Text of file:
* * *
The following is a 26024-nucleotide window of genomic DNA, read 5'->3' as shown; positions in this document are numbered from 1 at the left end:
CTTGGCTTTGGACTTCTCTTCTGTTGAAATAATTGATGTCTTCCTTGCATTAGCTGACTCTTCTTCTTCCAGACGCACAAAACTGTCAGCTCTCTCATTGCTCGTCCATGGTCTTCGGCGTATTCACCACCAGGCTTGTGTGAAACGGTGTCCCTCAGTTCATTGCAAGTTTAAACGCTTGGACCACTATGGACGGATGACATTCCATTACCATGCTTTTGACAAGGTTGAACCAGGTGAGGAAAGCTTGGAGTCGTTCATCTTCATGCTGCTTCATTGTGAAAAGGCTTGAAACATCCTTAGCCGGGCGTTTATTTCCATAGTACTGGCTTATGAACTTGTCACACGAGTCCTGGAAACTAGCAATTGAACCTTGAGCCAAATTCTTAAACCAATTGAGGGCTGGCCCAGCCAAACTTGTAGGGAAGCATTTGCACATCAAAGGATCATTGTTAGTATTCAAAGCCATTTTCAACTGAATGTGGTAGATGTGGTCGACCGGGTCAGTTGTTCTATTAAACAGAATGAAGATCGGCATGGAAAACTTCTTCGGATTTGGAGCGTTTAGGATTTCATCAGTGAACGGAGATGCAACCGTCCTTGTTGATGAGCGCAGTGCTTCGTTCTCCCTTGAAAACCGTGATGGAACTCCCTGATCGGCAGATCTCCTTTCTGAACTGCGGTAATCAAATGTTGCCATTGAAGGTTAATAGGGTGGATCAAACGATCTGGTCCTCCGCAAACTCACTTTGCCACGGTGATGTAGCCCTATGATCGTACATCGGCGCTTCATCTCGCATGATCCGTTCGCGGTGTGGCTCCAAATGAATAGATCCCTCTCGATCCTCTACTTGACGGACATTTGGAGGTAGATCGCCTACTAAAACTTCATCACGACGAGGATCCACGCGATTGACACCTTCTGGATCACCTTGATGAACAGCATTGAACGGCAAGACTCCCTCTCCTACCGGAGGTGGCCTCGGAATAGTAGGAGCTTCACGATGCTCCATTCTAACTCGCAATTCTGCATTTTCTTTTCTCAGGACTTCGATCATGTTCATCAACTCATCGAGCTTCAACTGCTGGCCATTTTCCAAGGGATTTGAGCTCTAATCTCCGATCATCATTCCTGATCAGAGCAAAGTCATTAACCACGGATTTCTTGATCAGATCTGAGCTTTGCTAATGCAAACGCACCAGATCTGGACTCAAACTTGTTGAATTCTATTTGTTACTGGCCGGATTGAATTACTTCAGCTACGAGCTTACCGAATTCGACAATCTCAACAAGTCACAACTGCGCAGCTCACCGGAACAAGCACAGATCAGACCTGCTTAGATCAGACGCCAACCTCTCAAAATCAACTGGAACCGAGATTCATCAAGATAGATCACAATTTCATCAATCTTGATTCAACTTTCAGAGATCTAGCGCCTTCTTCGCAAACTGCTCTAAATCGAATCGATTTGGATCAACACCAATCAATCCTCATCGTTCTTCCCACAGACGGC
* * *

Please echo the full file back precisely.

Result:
The following is a 26024-nucleotide window of genomic DNA, read 5'->3' as shown; positions in this document are numbered from 1 at the left end:
CTTGGCTTTGGACTTCTCTTCTGTTGAAATAATTGATGTCTTCCTTGCATTAGCTGACTCTTCTTCTTCCAGACGCACAAAACTGTCAGCTCTCTCATTGCTCGTCCATGGTCTTCGGCGTATTCACCACCAGGCTTGTGTGAAACGGTGTCCCTCAGTTCATTGCAAGTTTAAACGCTTGGACCACTATGGACGGATGACATTCCATTACCATGCTTTTGACAAGGTTGAACCAGGTGAGGAAAGCTTGGAGTCGTTCATCTTCATGCTGCTTCATTGTGAAAAGGCTTGAAACATCCTTAGCCGGGCGTTTATTTCCATAGTACTGGCTTATGAACTTGTCACACGAGTCCTGGAAACTAGCAATTGAACCTTGAGCCAAATTCTTAAACCAATTGAGGGCTGGCCCAGCCAAACTTGTAGGGAAGCATTTGCACATCAAAGGATCATTGTTAGTATTCAAAGCCATTTTCAACTGAATGTGGTAGATGTGGTCGACCGGGTCAGTTGTTCTATTAAACAGAATGAAGATCGGCATGGAAAACTTCTTCGGATTTGGAGCGTTTAGGATTTCATCAGTGAACGGAGATGCAACCGTCCTTGTTGATGAGCGCAGTGCTTCGTTCTCCCTTGAAAACCGTGATGGAACTCCCTGATCGGCAGATCTCCTTTCTGAACTGCGGTAATCAAATGTTGCCATTGAAGGTTAATAGGGTGGATCAAACGATCTGGTCCTCCGCAAACTCACTTTGCCACGGTGATGTAGCCCTATGATCGTACATCGGCGCTTCATCTCGCATGATCCGTTCGCGGTGTGGCTCCAAATGAATAGATCCCTCTCGATCCTCTACTTGACGGACATTTGGAGGTAGATCGCCTACTAAAACTTCATCACGACGAGGATCCACGCGATTGACACCTTCTGGATCACCTTGATGAACAGCATTGAACGGCAAGACTCCCTCTCCTACCGGAGGTGGCCTCGGAATAGTAGGAGCTTCACGATGCTCCATTCTAACTCGCAATTCTGCATTTTCTTTTCTCAGGACTTCGATCATGTTCATCAACTCATCGAGCTTCAACTGCTGGCCATTTTCCAAGGGATTTGAGCTCTAATCTCCGATCATCATTCCTGATCAGAGCAAAGTCATTAACCACGGATTTCTTGATCAGATCTGAGCTTTGCTAATGCAAACGCACCAGATCTGGACTCAAACTTGTTGAATTCTATTTGTTACTGGCCGGATTGAATTACTTCAGCTACGAGCTTACCGAATTCGACAATCTCAACAAGTCACAACTGCGCAGCTCACCGGAACAAGCACAGATCAGACCTGCTTAGATCAGACGCCAACCTCTCAAAATCAACTGGAACCGAGATTCATCAAGATAGATCACAATTTCATCAATCTTGATTCAACTTTCAGAGATCTAGCGCCTTCTTCGCAAACTGCTCTAAATCGAATCGATTTGGATCAACACCAATCAATCCTCATCGTTCTTCCCACAGACGGC